Sleeping Beauty: Erika Larsens photos bestow a sense of grace upon the less than peaceful pastime of hunting.
Seeing the humanity in Americas blood sports
By Kalee Thompson
Lines of pickup trucks pulled up off the side of dirt roads, shotgun blasts echoing though the hills, neon orange vests and caps back in fashionthe signs of the fall hunting season are back in many parts of the country. Here in New York, shots of deer, bear, moose, cougar, turkey and duck hunters now line the walls of the Redux Gallery.
The exhibit may seem out of place in New York City, where Americas 13 million hunters are often associated with some distant, vaguely distasteful world. But through a series of portraits of sportsmen and their kill, documentary photographer Erika Larsen brings a quiet respect to a sport that is often thought of as violent, even idiotic. Although her show is not for the squeamish, Larsens striking photographs provide clues to understanding the hunting life.
Which is what Larsen set out to do for herself several years ago, when she went on her first hunt. A magazine photographer whose portraits have appeared in Time, People, and Field & Stream (for which many of these photographs were shot), Larsen grew up on Marylands eastern shore, amid some of the best bird-hunting grounds in the east. I always found the hunters to be really, really peaceful people, Larsen says of hunting friends from her hometown. But my idea of [hunting] was that its not something thats peaceful. Then she moved to New York and ran into an old boyfriend, a hunter, who told her about an upcoming deer hunting trip. She was curious, and he invited her along.
Several years and dozen of hunting trips later, Larsen has complied 2,200 shots of hunters in their worlds: deer hunters gathering at days end in a camp in New Yorks Adirondack woods; a bear hunter perched in a tree stand high amid a grove of birch trees in Alberta, Canada; victorious hunters displaying their prizes, often with more reverence than pride.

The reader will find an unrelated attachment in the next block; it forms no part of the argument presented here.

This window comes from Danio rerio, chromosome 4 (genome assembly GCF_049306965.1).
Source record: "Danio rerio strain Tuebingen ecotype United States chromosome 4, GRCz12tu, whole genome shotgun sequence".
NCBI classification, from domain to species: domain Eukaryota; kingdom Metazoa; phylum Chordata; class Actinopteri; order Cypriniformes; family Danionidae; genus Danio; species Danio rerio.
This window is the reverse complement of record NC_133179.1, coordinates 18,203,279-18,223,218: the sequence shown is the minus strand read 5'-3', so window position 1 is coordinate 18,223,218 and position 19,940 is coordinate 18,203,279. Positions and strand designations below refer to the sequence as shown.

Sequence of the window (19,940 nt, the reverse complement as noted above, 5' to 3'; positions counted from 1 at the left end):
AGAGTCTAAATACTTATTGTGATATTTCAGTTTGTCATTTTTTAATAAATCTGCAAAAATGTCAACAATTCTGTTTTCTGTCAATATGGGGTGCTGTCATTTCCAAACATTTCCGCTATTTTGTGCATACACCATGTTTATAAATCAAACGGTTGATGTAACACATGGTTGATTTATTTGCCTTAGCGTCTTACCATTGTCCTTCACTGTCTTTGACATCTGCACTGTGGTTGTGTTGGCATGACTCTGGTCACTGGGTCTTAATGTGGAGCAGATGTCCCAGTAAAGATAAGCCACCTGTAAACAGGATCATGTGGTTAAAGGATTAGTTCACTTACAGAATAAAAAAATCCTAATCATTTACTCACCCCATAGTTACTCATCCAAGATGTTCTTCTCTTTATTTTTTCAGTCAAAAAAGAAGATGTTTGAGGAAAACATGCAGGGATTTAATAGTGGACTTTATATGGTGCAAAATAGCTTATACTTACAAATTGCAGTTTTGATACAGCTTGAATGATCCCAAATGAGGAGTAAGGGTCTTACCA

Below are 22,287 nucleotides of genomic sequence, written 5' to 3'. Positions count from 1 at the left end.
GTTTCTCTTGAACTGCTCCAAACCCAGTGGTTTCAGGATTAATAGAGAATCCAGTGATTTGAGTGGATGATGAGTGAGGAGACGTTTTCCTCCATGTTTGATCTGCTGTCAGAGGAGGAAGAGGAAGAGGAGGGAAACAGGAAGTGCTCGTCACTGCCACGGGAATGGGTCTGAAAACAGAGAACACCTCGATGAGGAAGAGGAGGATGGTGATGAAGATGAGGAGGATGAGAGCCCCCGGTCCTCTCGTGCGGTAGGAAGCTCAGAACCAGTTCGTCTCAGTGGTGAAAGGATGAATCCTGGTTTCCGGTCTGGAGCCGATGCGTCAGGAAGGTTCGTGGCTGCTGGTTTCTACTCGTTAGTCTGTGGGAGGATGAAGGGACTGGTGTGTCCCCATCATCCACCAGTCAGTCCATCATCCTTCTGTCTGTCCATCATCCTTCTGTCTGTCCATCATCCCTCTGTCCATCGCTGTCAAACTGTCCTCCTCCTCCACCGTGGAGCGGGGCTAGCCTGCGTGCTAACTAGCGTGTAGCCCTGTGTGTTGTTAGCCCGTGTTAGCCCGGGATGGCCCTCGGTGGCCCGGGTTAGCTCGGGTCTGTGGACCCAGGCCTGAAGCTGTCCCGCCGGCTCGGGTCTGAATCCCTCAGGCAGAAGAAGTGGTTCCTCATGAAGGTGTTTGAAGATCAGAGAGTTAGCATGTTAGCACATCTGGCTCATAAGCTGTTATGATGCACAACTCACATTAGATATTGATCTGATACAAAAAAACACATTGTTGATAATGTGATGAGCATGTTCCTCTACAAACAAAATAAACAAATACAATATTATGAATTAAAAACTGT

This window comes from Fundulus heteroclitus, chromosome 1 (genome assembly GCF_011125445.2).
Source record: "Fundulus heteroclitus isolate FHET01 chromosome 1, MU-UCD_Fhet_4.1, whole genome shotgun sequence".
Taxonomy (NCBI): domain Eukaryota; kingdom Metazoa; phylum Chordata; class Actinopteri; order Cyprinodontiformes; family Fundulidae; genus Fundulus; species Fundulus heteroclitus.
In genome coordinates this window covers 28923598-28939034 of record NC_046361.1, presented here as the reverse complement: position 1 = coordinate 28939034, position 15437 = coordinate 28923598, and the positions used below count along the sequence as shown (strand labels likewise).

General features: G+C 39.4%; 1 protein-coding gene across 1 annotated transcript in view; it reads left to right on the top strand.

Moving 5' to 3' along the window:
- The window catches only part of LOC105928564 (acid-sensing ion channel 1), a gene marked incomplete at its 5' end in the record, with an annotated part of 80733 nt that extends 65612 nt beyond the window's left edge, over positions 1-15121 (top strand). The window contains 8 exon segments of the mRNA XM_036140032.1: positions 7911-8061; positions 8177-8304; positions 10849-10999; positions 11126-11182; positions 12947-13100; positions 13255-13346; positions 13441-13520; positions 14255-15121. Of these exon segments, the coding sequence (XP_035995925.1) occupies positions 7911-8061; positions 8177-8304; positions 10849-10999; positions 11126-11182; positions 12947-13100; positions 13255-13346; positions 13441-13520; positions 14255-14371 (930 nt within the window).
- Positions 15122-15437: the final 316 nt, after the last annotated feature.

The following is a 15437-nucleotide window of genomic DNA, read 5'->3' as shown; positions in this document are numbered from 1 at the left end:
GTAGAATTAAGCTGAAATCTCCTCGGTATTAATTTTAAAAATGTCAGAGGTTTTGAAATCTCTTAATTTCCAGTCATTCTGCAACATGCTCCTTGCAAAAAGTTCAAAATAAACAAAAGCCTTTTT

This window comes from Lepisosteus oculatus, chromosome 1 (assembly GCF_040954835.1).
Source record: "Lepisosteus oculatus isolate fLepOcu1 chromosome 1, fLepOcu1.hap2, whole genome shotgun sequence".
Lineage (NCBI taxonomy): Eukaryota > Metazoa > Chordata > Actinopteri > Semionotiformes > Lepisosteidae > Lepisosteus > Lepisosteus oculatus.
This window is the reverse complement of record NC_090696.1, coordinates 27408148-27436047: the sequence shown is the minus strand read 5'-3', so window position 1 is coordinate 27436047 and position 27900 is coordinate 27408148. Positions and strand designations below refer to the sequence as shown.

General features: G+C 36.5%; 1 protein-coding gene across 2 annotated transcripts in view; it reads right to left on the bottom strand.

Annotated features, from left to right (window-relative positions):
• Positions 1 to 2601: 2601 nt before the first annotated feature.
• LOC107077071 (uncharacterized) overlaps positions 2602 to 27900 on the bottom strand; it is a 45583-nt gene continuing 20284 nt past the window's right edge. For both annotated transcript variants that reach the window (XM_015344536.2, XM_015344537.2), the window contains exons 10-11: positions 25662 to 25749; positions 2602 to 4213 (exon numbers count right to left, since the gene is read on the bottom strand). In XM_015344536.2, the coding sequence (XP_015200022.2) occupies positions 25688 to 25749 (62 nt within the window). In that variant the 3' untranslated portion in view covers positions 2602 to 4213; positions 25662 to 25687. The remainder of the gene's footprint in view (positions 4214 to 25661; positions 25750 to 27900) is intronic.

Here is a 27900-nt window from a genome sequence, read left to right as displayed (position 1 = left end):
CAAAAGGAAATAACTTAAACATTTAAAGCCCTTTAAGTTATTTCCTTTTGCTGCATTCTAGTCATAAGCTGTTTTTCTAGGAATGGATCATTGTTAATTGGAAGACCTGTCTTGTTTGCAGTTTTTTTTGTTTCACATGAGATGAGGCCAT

Her portraits in particularmany of bearded men bundled up against the elements, standing with gun or carcass in handportray an overwhelming sense of quiet contentment. These are men with a purpose, the photos seem to say, spending time with their friends and families, comfortable in nature, and with a photographer who had in many cases been camping and hunting alongside them for weeks at a time.
Oh, youre going on your killing spree? Larsons New York friends would joke to her as she prepared to leave the city for another week in the woods. At first it was pretty surprising to people, Larsen says. I think that they didnt really understand it. They thought, Youre a little, short girl, why do you want to go out with all these men who kill animals? But I wasnt attracted to it because it was some weird thing. I was attracted because there was something to learn there.
Over time, Larsen came to see hunting as an art form: The precision involved in taxidermy; the different calls, or whistles, used to attract animals; the skill of tracking animals though dense woods. I find a certain beauty in it, she says. I learned what I really set out to understand. That everything is a cycle. When an animal dies, theres something very honest and very real about it. Ninety-nine percent of the hunters Larsen came in contact with, she said, didnt fit the stereotype of the red neck gun-toter. Theyre very thoughtful people who understand animals and are smart in what theyre doing, Larsen says, noting that many of the people she hunted with are biologists and naturalists.
She also learned that its not all about the kill. Larsen recalls a cougar hunt in which the group spent eight days in the Canadian woods and never saw one of the big cats. They were outhunteda real hunter finds that really great, too, Larsen says. Its not only about getting the animal at the end of the day. Its about the hunt.